Explicit Measures of Impacts of Transaction Taxes as Market Cooling Measure: Evidence from the Sellers’ Stamp Duty in Singapore Housing Market
73 Pages Posted: 17 Jun 2019
Date Written: June 6, 2019
The paper integrates the theories of market micro structure, contagion and market illiquidity to discover the behavioural and market outcomes in responding to the Seller’s Stamp Duty (SSD) implemented by the government of Singapore to curb the exuberating behaviour in the housing markets. Using the unique experiment of the Singapore property transaction taxes, the paper explicitly quantifies the market responses to the transaction taxes. We find a “SSD lock-in” home seller could yield a housing price premium of 1.5% higher than that of a “SSD non lock-in” home seller. This marginally compensates the SSD tax rate. An SSD tax compels a “SSD lock-in” home seller to search and bargain harder, higher SSD tax strength results in higher bargaining power by at least 1.3%. We document that some “SSD lock-in” home sellers opt to lease out the property with the rents at least 0.8% lower than that of SSD non lock-in housing investors because the lock-in effect lowers their ability to search and bargain in the rental market. The magnitude of “SSD lock-in” effect is determined by the SSD tax strength. We also identify a contagion effect through which the selling decision of “SSD lock-in” home sellers influences the selling decision of “SSD non lock-in” home sellers who subsequently set higher asking prices. This amplifies the trade frictions among the “SSD lock-in” home sellers to market level illiquidity. It explains why housing transaction volumes are low while prices remain high after a transaction tax is implemented.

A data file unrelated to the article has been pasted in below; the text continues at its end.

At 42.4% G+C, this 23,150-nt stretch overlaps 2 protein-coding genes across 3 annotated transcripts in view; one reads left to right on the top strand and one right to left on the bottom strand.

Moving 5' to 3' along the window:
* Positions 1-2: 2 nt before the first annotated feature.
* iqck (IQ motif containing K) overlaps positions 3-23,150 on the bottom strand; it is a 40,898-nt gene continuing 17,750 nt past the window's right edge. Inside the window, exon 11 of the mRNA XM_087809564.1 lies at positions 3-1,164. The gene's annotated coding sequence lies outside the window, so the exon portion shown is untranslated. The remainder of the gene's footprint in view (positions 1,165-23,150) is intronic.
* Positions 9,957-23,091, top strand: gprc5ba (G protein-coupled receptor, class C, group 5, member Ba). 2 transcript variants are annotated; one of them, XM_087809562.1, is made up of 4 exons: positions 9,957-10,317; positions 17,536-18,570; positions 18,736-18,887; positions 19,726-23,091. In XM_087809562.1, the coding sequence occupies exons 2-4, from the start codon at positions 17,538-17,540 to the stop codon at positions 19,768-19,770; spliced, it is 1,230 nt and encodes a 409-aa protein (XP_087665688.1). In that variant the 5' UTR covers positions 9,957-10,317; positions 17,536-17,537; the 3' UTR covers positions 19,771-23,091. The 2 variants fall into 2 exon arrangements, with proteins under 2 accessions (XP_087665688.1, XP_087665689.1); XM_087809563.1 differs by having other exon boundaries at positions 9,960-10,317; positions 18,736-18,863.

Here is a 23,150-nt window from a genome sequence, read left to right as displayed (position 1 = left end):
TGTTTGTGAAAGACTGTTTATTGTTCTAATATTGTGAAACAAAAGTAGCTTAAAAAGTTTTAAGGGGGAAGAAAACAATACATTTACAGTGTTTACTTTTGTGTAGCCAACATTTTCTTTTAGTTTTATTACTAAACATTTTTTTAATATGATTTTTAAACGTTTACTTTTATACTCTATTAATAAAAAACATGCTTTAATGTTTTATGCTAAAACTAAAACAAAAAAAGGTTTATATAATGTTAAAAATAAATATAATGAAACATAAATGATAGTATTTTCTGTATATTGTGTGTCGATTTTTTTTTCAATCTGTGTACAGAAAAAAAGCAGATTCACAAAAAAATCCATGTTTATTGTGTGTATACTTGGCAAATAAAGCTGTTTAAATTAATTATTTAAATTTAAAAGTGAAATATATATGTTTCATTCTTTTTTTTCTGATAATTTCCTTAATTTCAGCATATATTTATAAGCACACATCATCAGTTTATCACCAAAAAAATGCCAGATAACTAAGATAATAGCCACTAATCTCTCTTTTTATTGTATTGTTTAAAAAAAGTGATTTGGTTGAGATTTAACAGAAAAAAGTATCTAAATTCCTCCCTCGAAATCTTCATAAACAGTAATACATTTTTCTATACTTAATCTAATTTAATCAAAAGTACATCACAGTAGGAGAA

Keywords: transaction taxes, housing investor, lock-in effect, illiquidity
JEL Classification: H71, R21, R31
Suggested Citation: Suggested Citation